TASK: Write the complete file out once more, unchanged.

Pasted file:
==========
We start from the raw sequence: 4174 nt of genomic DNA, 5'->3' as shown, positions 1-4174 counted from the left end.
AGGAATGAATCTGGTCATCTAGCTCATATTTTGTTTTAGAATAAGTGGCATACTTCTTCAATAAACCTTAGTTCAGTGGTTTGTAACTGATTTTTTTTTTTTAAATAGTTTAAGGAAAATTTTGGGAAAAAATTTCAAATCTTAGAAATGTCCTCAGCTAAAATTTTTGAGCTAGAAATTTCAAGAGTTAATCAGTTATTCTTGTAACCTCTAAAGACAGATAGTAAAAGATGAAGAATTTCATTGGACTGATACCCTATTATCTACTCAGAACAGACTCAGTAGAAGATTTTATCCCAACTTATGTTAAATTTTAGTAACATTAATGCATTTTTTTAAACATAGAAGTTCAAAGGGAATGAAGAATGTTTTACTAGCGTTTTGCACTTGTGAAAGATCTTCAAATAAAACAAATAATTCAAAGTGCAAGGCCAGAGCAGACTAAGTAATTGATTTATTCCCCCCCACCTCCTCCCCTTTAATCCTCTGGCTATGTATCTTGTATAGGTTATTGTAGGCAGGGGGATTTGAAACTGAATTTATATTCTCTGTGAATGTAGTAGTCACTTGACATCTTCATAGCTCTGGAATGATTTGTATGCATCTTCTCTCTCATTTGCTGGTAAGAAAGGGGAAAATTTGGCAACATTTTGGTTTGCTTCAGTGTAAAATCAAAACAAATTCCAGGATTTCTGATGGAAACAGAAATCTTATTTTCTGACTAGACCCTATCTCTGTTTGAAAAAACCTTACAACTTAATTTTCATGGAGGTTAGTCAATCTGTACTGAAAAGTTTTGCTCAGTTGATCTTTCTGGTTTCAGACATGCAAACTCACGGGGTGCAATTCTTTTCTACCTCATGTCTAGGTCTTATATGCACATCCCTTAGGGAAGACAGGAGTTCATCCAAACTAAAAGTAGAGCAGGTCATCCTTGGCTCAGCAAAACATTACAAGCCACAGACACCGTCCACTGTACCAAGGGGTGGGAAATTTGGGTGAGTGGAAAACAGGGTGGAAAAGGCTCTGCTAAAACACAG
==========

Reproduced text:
We start from the raw sequence: 4174 nt of genomic DNA, 5'->3' as shown, positions 1-4174 counted from the left end.
AGGAATGAATCTGGTCATCTAGCTCATATTTTGTTTTAGAATAAGTGGCATACTTCTTCAATAAACCTTAGTTCAGTGGTTTGTAACTGATTTTTTTTTTTTAAATAGTTTAAGGAAAATTTTGGGAAAAAATTTCAAATCTTAGAAATGTCCTCAGCTAAAATTTTTGAGCTAGAAATTTCAAGAGTTAATCAGTTATTCTTGTAACCTCTAAAGACAGATAGTAAAAGATGAAGAATTTCATTGGACTGATACCCTATTATCTACTCAGAACAGACTCAGTAGAAGATTTTATCCCAACTTATGTTAAATTTTAGTAACATTAATGCATTTTTTTAAACATAGAAGTTCAAAGGGAATGAAGAATGTTTTACTAGCGTTTTGCACTTGTGAAAGATCTTCAAATAAAACAAATAATTCAAAGTGCAAGGCCAGAGCAGACTAAGTAATTGATTTATTCCCCCCCACCTCCTCCCCTTTAATCCTCTGGCTATGTATCTTGTATAGGTTATTGTAGGCAGGGGGATTTGAAACTGAATTTATATTCTCTGTGAATGTAGTAGTCACTTGACATCTTCATAGCTCTGGAATGATTTGTATGCATCTTCTCTCTCATTTGCTGGTAAGAAAGGGGAAAATTTGGCAACATTTTGGTTTGCTTCAGTGTAAAATCAAAACAAATTCCAGGATTTCTGATGGAAACAGAAATCTTATTTTCTGACTAGACCCTATCTCTGTTTGAAAAAACCTTACAACTTAATTTTCATGGAGGTTAGTCAATCTGTACTGAAAAGTTTTGCTCAGTTGATCTTTCTGGTTTCAGACATGCAAACTCACGGGGTGCAATTCTTTTCTACCTCATGTCTAGGTCTTATATGCACATCCCTTAGGGAAGACAGGAGTTCATCCAAACTAAAAGTAGAGCAGGTCATCCTTGGCTCAGCAAAACATTACAAGCCACAGACACCGTCCACTGTACCAAGGGGTGGGAAATTTGGGTGAGTGGAAAACAGGGTGGAAAAGGCTCTGCTAAAACACAG